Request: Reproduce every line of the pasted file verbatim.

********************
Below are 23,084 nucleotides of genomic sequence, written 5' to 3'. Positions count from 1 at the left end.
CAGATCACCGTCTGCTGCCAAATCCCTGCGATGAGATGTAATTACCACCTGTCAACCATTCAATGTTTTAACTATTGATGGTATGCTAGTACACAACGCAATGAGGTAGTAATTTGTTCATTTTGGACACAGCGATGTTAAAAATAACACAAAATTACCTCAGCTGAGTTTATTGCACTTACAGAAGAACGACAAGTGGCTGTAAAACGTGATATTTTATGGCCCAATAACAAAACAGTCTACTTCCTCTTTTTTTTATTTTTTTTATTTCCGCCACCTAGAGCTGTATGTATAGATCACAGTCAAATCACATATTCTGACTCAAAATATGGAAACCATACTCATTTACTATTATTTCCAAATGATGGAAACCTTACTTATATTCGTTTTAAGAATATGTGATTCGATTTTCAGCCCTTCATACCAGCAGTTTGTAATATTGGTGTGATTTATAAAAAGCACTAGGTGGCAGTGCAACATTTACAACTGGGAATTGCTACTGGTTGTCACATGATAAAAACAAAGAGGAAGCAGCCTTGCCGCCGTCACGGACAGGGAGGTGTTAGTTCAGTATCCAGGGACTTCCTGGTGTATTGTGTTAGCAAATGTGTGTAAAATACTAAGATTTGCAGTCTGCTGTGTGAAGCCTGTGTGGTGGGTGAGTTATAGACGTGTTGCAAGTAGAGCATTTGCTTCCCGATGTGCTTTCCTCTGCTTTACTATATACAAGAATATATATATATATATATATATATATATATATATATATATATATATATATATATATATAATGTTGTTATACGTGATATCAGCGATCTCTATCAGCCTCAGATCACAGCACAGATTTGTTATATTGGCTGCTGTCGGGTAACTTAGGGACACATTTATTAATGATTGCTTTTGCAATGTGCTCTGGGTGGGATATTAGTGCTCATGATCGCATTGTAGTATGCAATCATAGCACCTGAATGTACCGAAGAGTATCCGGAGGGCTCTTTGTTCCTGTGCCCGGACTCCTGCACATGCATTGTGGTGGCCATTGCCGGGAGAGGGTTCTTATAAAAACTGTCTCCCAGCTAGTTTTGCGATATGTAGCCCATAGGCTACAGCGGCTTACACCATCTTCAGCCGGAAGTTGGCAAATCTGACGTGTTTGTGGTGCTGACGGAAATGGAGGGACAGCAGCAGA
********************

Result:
Below are 23,084 nucleotides of genomic sequence, written 5' to 3'. Positions count from 1 at the left end.
CAGATCACCGTCTGCTGCCAAATCCCTGCGATGAGATGTAATTACCACCTGTCAACCATTCAATGTTTTAACTATTGATGGTATGCTAGTACACAACGCAATGAGGTAGTAATTTGTTCATTTTGGACACAGCGATGTTAAAAATAACACAAAATTACCTCAGCTGAGTTTATTGCACTTACAGAAGAACGACAAGTGGCTGTAAAACGTGATATTTTATGGCCCAATAACAAAACAGTCTACTTCCTCTTTTTTTTATTTTTTTTATTTCCGCCACCTAGAGCTGTATGTATAGATCACAGTCAAATCACATATTCTGACTCAAAATATGGAAACCATACTCATTTACTATTATTTCCAAATGATGGAAACCTTACTTATATTCGTTTTAAGAATATGTGATTCGATTTTCAGCCCTTCATACCAGCAGTTTGTAATATTGGTGTGATTTATAAAAAGCACTAGGTGGCAGTGCAACATTTACAACTGGGAATTGCTACTGGTTGTCACATGATAAAAACAAAGAGGAAGCAGCCTTGCCGCCGTCACGGACAGGGAGGTGTTAGTTCAGTATCCAGGGACTTCCTGGTGTATTGTGTTAGCAAATGTGTGTAAAATACTAAGATTTGCAGTCTGCTGTGTGAAGCCTGTGTGGTGGGTGAGTTATAGACGTGTTGCAAGTAGAGCATTTGCTTCCCGATGTGCTTTCCTCTGCTTTACTATATACAAGAATATATATATATATATATATATATATATATATATATATATATATATATATATATATATAATGTTGTTATACGTGATATCAGCGATCTCTATCAGCCTCAGATCACAGCACAGATTTGTTATATTGGCTGCTGTCGGGTAACTTAGGGACACATTTATTAATGATTGCTTTTGCAATGTGCTCTGGGTGGGATATTAGTGCTCATGATCGCATTGTAGTATGCAATCATAGCACCTGAATGTACCGAAGAGTATCCGGAGGGCTCTTTGTTCCTGTGCCCGGACTCCTGCACATGCATTGTGGTGGCCATTGCCGGGAGAGGGTTCTTATAAAAACTGTCTCCCAGCTAGTTTTGCGATATGTAGCCCATAGGCTACAGCGGCTTACACCATCTTCAGCCGGAAGTTGGCAAATCTGACGTGTTTGTGGTGCTGACGGAAATGGAGGGACAGCAGCAGA